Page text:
The Equalizer’ is not Denzel’s most dynamic role

The Equalizer’ is not Denzel’s most dynamic role

By Jacob Pierce

Denzel Washington has an illustrious career highlighted by roles including “Training Day,” “Philadelphia” and “Malcolm X.”

Many of his films will be remembered for some time.

“The Equalizer” (Rated R; 131 mins) is not one of those movies.


“The Equalizer” is an action movie directed by Antoine Fuqua and stars Washington, Chloe Grace Mortez and Marton Csokas.

Robert McCall (Washington) is a man who believes his past is behind him. He has started a new, quieter beginning to his life. But when a young woman finds herself in the hospital thanks to Russian gangsters, McCall unleashed a side of him he hoped was gone.

“The Equalizer” is based on a TV show that ran from 1985 to 1989 on CBS. It has a cult following and is remembered for bringing gritty realism to television.

With all that in mind, it is a wonder in this golden age of television this was not an amazing TV reboot. Instead it was a generic Denzel Washington action movie.

Think about it for a second. You grab an actor like Idris Elba or Tim Roth, add a show-runner like Bryan Fuller or Vince Gilligan, put it on HBO and you have the recipe for the next “The Wire.”

Disregarding this fantasy, the film could have been something. When director Nicolas Winding Refn’s name was attached to the project, it seemed as though we were going to get a violent, visually creative action film, like his own work on “Drive.”

Yet, the moment he exited the project and Fuqua joined, it seemed as though it was destined for failure.


The movie is disappointing because Fuqua directed Washington in what many consider his greatest performance in “Training Day.” Yet, since then, Fuqua’s movies have gone downhill, which leads to “The Equalizer.”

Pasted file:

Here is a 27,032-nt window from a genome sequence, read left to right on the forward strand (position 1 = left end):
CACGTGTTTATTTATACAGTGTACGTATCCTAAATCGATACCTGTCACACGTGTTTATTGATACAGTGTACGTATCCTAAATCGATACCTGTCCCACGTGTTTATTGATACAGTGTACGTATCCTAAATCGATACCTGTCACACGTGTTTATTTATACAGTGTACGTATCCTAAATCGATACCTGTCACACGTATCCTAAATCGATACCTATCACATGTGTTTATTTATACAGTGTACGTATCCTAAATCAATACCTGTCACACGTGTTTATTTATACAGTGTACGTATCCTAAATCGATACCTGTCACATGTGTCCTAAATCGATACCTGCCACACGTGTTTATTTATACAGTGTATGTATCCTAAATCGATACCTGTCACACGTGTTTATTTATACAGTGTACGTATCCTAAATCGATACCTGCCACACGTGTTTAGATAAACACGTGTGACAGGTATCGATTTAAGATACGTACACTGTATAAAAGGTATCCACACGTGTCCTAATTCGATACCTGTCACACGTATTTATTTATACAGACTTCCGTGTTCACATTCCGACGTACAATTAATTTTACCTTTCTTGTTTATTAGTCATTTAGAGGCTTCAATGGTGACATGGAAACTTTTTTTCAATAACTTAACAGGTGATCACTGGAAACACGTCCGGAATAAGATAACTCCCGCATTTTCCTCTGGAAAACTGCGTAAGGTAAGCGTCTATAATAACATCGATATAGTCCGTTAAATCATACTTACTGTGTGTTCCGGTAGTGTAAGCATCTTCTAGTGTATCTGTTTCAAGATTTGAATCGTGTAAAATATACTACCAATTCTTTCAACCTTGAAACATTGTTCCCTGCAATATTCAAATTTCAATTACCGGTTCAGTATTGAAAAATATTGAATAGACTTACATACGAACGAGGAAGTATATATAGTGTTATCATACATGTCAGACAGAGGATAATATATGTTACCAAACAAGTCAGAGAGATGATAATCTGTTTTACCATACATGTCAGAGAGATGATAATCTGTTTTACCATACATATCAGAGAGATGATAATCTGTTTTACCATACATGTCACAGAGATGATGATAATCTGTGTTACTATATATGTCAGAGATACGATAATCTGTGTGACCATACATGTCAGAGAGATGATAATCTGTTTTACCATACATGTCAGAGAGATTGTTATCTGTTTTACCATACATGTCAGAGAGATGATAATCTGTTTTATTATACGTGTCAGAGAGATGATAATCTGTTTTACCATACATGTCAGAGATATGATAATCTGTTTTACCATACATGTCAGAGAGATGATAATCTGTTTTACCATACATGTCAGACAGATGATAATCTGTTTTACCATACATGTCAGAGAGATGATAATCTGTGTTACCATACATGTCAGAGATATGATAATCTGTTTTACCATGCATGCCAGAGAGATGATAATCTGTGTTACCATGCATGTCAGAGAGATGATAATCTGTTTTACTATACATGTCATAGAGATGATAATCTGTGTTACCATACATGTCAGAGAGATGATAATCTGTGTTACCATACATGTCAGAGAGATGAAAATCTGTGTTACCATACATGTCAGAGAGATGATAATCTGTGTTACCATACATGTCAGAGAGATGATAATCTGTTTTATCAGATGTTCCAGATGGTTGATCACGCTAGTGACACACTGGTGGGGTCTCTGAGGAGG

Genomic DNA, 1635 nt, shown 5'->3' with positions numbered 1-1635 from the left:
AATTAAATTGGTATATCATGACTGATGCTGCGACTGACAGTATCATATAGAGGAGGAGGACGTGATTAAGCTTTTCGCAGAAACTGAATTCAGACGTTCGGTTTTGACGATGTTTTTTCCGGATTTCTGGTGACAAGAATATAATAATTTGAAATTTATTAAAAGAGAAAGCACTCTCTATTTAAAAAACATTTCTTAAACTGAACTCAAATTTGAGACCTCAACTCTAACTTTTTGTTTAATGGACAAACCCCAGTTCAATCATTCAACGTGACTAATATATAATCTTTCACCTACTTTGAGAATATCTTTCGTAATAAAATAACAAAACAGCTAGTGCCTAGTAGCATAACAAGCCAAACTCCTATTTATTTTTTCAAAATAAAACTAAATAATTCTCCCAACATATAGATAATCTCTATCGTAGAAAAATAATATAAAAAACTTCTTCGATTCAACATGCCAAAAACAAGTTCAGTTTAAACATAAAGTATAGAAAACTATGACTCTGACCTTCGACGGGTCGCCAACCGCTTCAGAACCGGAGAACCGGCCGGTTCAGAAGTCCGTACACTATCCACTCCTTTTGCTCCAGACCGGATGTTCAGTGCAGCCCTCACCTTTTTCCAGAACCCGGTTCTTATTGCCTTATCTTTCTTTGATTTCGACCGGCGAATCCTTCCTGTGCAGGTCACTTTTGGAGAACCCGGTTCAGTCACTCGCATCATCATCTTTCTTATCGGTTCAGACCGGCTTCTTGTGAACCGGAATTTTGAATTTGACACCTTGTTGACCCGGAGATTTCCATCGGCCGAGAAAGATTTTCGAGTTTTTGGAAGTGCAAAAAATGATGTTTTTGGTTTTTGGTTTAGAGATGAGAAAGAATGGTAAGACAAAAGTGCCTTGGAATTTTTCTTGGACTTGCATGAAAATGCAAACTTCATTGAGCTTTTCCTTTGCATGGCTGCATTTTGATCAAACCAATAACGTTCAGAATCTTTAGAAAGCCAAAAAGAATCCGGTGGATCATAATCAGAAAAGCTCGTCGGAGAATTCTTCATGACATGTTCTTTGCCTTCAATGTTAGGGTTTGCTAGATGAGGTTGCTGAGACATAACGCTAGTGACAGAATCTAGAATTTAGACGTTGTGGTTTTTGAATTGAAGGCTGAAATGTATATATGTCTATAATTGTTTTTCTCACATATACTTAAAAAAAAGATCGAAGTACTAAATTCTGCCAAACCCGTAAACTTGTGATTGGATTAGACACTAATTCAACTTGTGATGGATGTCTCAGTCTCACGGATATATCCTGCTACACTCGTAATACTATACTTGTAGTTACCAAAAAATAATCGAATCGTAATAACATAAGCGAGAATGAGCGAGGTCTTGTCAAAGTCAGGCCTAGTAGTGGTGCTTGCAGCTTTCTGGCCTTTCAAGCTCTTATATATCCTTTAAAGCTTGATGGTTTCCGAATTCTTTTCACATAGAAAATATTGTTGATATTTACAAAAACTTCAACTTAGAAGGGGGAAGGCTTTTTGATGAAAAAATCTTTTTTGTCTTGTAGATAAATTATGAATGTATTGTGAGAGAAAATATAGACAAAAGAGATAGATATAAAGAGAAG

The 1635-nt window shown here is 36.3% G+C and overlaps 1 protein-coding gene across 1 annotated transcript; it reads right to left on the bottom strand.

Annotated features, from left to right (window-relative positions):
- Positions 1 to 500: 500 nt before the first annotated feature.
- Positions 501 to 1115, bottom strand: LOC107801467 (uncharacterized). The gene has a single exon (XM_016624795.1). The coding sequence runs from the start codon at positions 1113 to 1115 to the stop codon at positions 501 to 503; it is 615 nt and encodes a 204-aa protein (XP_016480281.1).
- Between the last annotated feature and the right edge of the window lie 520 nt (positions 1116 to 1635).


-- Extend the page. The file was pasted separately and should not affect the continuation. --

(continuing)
This film is a very tame. While it has an R rating for a variety of harsh language, it seems the action doesn’t get brutal until the very end. This film could have done well with a “Drive” level of brutality to it.

Instead, we are given a character whose brutality, although infrequent, comes out of nowhere. He falls into a cliché action role. The man with a dark past who does not want to get involved? Is it even a cliché at this point or has it become something worse?

The film tries to play with the idea that McCall is not truly being who he is and hates any moment he is not systematically taking down a crime organization or something like that. Yet, we really only get one scene to this idea.

There is barely even an explanation of why he detests violence. A few mentions of a dead wife are dropped and a promise to her, but this is never explained to anywhere near coherency.

A more interesting way to go about this movie would be to make McCall a vigilante from the beginning of the film. Maybe he even enjoys the actions he does more than idea of helping people. We could have a hero we are reluctant to side with, something we rarely have in film these days.

The acting is one of the few shining aspects of this film. Washington gives it his all, like he always does, regardless of how typical his character is. He brings to this film the only interesting character moments, and most of that is through his mannerisms.

The film “Drive” has been brought up so much at this point, it is simpler to just recommend watching that instead of this film.

Jacob Pierce can be reached at [email protected]on Twitter @JacobPierce1_DE or at 536-3311 ext. 273